Fluorescein Angiography | Retina-Vitreous Surgeons of CNY
Change Text Size   

Fluorescein Angiography

What is Fluorescein angiography?

Fluorescein angiography is a type of photography used to analyze retinal blood vessels. The test uses an orange dye called fluorescein. The dye is injected into the body and travels through all of the blood vessels in the body including the ones in the retina. Pictures of the dye traveling though the eye is obtained using a special camera and filters. The pictures are taken as a rapid series of timed images to allow a complete assessment of the health of the retinal vascular system.

How is Fluorescein angiography performed?

First the pupils of your eyes are dilated with eye drops to allow for the best pictures possible. Then you are seated in front of the camera and the fluorescein dye is injected into a vein in the arm. Pictures are taken as the dye flows through the blood vessels in your eye. The entire test takes approximately 15 minutes.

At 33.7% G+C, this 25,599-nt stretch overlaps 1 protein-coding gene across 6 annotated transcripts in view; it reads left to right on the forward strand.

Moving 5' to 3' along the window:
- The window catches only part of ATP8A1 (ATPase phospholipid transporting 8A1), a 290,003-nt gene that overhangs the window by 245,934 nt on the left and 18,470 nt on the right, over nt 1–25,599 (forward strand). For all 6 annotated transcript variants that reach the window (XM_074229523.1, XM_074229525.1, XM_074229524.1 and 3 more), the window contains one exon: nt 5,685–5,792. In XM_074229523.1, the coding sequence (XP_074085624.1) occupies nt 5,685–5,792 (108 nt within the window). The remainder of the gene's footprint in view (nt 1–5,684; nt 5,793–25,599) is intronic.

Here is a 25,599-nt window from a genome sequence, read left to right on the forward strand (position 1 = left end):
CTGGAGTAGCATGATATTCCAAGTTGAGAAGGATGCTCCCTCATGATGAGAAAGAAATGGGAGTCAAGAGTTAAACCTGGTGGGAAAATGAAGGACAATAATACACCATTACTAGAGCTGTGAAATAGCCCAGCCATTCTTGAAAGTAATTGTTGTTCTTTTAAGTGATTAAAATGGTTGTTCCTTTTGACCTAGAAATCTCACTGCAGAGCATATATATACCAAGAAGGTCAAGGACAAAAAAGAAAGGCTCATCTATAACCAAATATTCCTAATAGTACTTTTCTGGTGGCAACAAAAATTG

When is Fluorescein angiography used?

Many retinal diseases involve abnormalities to blood vessels overlying, inside or underneath the retina. Fluorescein angiogram is one of our most important tests that we have to help analyze any abnormalities in the retinal blood vessels. The results are used to diagnose disease and also to help plan for treatment. Of primary importance is the identification of dye leakage from previously normal blood vessels, which are now diseased (such as in diabetic retinopathy) or from new abnormal blood vessels (such as in macular degeneration) (figure 2).

What are the side-effects of Fluorescein angiography?

The fluorescein dye is removed from the body by the kidneys, so urine is commonly yellow or orange for 1-2 days. The skin and whites of the eyes may also appear slightly yellow for a few hours.

What are the risks of Fluorescein angiography?

About 1% of people can have a mild allergic reaction to the fluorescein dye. Typically there is some itching or a few hives. Benadryl will usually control these symptoms.

Figure 1. Obtaining a Fluorescein angiogram.

Figure 2. Fluorescein angiogram of Central Serous Chorioretinoapthy.